I want to juxtapose the feminine aesthetics of girlhood against these darker and more complex ideas of what it means to be online and share your life on social media. At first glance, a viewer might think my work is about one thing but then when they spend more time with it, they start to grapple with topics they didn’t necessarily expect to engage with. It’s a tension that I really embrace.
Murphy: Would you say embracing the hyper-feminine in your art despite a cultural dismissal of what women are drawn to is an act of Feminism or just what you’re interested in?
Man: It’s honestly just fun. It’s what I naturally gravitate toward, and I do like that there’s this inherent indignance to it, which maybe means it’s read as inherently feminist, but I don’t feel precious about that label.
Murphy: When you really strip down the Feminist art movement, it’s about using “the feminine,” however you define it, as a vehicle to deliver more global, philosophical issues. So, you almost reel them in with the “sugar cookie aesthetic” and then get them to think about gender roles or expectations of performative consumerism.
I also think there’s something about it all that circles back on itself in dialogue. I think about the shame and self-loathing that we inherently feel as women and the pressure of being judged by how you post online and what kind of art you make…it’s like, “fuck it.” Just make what matters to you, right?
Man: There’s a lot of shame attached to my desire to excavate my experience of girlhood. I’m always worried people can’t see past my use of the hyper-feminine to the darker concepts I’m trying to communicate. I’m actively thinking about how to bring those more ugly feelings to the forefront of the work that I’m doing.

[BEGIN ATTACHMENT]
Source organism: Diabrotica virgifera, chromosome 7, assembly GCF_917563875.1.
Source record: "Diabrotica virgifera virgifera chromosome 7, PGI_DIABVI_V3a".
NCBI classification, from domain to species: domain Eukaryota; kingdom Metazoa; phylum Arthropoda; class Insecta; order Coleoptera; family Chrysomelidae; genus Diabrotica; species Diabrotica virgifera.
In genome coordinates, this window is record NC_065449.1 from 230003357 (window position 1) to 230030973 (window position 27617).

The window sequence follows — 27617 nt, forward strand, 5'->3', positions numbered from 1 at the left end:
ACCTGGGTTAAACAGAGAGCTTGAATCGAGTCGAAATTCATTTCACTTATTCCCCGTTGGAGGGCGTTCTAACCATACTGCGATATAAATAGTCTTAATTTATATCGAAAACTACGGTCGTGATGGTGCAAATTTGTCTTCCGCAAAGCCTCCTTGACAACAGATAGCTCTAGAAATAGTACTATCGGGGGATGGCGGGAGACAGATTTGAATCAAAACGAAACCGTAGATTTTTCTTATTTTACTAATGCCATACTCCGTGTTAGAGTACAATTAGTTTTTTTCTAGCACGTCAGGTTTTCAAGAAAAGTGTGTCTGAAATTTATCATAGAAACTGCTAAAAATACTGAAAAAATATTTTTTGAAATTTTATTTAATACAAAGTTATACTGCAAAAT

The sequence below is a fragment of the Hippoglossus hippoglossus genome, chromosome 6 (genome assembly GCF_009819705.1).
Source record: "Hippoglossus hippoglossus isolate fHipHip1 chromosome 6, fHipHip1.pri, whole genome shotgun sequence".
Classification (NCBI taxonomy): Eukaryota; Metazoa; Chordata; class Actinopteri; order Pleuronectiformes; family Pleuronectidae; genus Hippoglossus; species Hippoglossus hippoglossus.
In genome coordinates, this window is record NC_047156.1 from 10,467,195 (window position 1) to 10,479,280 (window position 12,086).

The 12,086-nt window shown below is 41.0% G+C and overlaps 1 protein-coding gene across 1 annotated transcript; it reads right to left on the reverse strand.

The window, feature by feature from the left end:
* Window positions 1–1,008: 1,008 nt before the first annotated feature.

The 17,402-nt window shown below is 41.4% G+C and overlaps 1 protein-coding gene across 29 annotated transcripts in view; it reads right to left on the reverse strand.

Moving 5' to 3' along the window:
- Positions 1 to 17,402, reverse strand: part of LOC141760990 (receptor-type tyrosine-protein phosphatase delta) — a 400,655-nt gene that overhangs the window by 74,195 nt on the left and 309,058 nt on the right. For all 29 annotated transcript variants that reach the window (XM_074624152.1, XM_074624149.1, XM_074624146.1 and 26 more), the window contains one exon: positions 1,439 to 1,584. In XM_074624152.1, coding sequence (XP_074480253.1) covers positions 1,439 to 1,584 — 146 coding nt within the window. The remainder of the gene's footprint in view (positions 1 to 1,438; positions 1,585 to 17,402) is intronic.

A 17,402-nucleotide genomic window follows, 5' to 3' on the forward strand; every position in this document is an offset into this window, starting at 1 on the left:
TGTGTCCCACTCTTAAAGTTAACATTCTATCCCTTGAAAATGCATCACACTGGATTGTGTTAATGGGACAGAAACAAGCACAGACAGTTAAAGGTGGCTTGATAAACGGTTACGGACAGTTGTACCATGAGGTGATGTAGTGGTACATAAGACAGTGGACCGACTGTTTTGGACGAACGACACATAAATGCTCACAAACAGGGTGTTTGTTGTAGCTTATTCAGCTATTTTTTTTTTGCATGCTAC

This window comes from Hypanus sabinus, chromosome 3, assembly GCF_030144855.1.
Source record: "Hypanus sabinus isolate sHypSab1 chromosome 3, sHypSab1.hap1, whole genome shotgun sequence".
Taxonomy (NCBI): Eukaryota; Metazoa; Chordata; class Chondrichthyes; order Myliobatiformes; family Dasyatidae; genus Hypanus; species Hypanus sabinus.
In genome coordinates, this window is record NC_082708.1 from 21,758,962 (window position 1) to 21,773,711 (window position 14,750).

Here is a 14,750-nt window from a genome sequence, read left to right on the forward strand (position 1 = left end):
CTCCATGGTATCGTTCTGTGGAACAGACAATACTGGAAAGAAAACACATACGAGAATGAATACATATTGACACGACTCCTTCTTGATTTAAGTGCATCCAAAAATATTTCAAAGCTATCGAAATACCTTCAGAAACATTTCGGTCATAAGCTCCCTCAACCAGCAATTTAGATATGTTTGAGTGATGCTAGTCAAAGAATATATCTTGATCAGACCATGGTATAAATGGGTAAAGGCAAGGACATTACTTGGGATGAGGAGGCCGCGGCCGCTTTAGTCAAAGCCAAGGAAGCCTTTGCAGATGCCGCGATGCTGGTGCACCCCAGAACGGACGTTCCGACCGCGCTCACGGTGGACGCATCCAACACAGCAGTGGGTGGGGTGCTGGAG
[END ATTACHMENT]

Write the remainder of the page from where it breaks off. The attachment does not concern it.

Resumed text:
Murphy: Are there ever times that you just accept that maybe the message of the work won’t be delivered to every viewer, and are you okay with that?
Man: Yes, there are going to be people who see my work and don’t connect with it. And there have been. Sometimes, I think it’s because they haven’t grown up posting online. Sometimes people make the decision that they don’t want to engage with these social media systems at all because they feel critical of them. I also feel very critical of them, but I continue to engage with these platforms every day.
A lot of my art is about that complication. In some ways, it would be easier to just reject all of it completely but that’s where the love/hate tension that I enjoy really comes in. There are parts of me that do really find value in being online, so I want to continue engaging with these platforms while remaining critical of them too. There are people who just can’t access that layer of the work because they can’t relate to that experience.
Murphy: Does the use of yourself as a subject tie into the complexity of your work as well?
Man: I’ve gone through phases where I feel a lot of fear about how I use myself in my work because it feels extremely vulnerable and honest about the complicated relationship that I have with putting myself online. I fear people will look at my work and think, “Why is she making it all about herself?” But I’ve had some useful conversations with other artists about grappling with those emotions that come up when putting yourself in your work. It’s like if you see a character in a movie, even though you aren’t that character you can relate to that character’s experience and can see your life in parallel to theirs. When I’m making vulnerable work, I’m extracting pieces of myself and sharing them publicly hoping that people will relate to my experiences.
Murphy: Right, and as for the narcissistic slant that comes with any contemporary self-portraiture, it becomes almost impossible to talk about a work of art that uses a selfie regarding the Internet and social media. People can’t seem to take them seriously when they see them every day. So, then what does that mean for self-evaluative contemporary art?